In every stage of these Oppressions We have Petitioned for Redress in the most humble terms: Our repeated Petitions have been answered only by repeated injury. A Prince, whose character is thus marked by every act which may define a Tyrant, is unfit to be the ruler of a free people.
Nor have We been wanting in attentions to our British brethren. We have warned them from time to time of attempts by their legislature to extend an unwarrantable jurisdiction over us. We have reminded them of the circumstances of our emigration and settlement here. We have appealed to their native justice and magnanimity, and we have conjured them by the ties of our common kindred. to disavow these usurpations, which would inevitably interrupt our connections and correspondence. They too have been deaf to the voice of justice and of consanguinity. We must, therefore, acquiesce in the necessity, which denounces our Separation, and hold them, as we hold the rest of mankind, Enemies in War, in Peace Friends.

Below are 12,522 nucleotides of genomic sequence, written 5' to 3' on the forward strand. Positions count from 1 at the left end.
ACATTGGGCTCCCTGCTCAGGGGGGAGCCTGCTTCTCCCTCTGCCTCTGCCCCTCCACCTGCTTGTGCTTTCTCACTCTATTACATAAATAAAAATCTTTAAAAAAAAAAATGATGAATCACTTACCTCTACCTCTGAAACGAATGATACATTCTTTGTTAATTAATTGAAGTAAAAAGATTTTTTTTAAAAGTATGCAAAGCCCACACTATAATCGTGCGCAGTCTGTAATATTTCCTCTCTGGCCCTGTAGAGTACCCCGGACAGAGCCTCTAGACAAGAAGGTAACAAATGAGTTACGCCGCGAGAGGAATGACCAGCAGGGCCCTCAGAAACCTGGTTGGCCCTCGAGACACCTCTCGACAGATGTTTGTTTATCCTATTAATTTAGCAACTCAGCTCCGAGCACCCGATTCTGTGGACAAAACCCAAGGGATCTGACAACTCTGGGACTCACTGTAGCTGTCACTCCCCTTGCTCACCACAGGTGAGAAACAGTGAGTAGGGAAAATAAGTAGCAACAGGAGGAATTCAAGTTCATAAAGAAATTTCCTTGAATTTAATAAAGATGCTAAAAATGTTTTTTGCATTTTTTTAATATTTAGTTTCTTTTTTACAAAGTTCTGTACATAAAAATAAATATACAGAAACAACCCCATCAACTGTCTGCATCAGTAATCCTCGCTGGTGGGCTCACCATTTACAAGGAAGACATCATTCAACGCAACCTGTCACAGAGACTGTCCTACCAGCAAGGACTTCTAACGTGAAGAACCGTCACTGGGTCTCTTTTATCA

We, therefore, the Representatives of the United States of America, in General Congress, Assembled, appealing to the Supreme Judge of the world for the rectitude of our intentions, do, in the Name, and by Authority of the good People of these Colonies, solemnly publish and declare, That these United Colonies are, and of Right ought to be Free and Independent States, that they are Absolved from all Allegiance to the British Crown, and that all political connection between them and the State of Great Britain, is and ought to be totally dissolved; and that as Free and Independent States, they have full Power to levy War, conclude Peace contract Alliances, establish Commerce, and to do all other Acts and Things which Independent States may of right do. — And for the support of this Declaration, with a firm reliance on the protection of Divine Providence, we mutually pledge to each other our Lives, our Fortunes and our sacred Honor.
— John Hancock
Josiah Bartlett, William Whipple, Matthew Thornton